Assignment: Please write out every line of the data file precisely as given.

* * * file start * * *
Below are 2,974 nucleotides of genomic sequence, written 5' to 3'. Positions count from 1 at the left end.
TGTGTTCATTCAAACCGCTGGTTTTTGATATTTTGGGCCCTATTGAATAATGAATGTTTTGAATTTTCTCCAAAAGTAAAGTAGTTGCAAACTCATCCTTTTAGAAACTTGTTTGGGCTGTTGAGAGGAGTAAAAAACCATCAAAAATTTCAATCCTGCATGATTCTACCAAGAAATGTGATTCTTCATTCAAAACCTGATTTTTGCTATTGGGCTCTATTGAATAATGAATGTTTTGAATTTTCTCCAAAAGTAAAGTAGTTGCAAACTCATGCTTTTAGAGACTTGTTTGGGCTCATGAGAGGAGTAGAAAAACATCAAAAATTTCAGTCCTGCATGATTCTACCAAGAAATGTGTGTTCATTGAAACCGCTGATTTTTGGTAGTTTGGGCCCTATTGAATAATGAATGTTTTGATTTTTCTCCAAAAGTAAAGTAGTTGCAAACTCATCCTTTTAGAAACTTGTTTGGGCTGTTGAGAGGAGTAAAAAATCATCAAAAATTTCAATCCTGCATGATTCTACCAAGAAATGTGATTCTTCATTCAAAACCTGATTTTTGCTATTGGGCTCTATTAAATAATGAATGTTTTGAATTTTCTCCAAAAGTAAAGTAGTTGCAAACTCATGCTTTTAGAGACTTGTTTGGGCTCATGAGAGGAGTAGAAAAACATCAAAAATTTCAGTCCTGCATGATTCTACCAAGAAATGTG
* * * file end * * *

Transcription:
Below are 2,974 nucleotides of genomic sequence, written 5' to 3'. Positions count from 1 at the left end.
TGTGTTCATTCAAACCGCTGGTTTTTGATATTTTGGGCCCTATTGAATAATGAATGTTTTGAATTTTCTCCAAAAGTAAAGTAGTTGCAAACTCATCCTTTTAGAAACTTGTTTGGGCTGTTGAGAGGAGTAAAAAACCATCAAAAATTTCAATCCTGCATGATTCTACCAAGAAATGTGATTCTTCATTCAAAACCTGATTTTTGCTATTGGGCTCTATTGAATAATGAATGTTTTGAATTTTCTCCAAAAGTAAAGTAGTTGCAAACTCATGCTTTTAGAGACTTGTTTGGGCTCATGAGAGGAGTAGAAAAACATCAAAAATTTCAGTCCTGCATGATTCTACCAAGAAATGTGTGTTCATTGAAACCGCTGATTTTTGGTAGTTTGGGCCCTATTGAATAATGAATGTTTTGATTTTTCTCCAAAAGTAAAGTAGTTGCAAACTCATCCTTTTAGAAACTTGTTTGGGCTGTTGAGAGGAGTAAAAAATCATCAAAAATTTCAATCCTGCATGATTCTACCAAGAAATGTGATTCTTCATTCAAAACCTGATTTTTGCTATTGGGCTCTATTAAATAATGAATGTTTTGAATTTTCTCCAAAAGTAAAGTAGTTGCAAACTCATGCTTTTAGAGACTTGTTTGGGCTCATGAGAGGAGTAGAAAAACATCAAAAATTTCAGTCCTGCATGATTCTACCAAGAAATGTG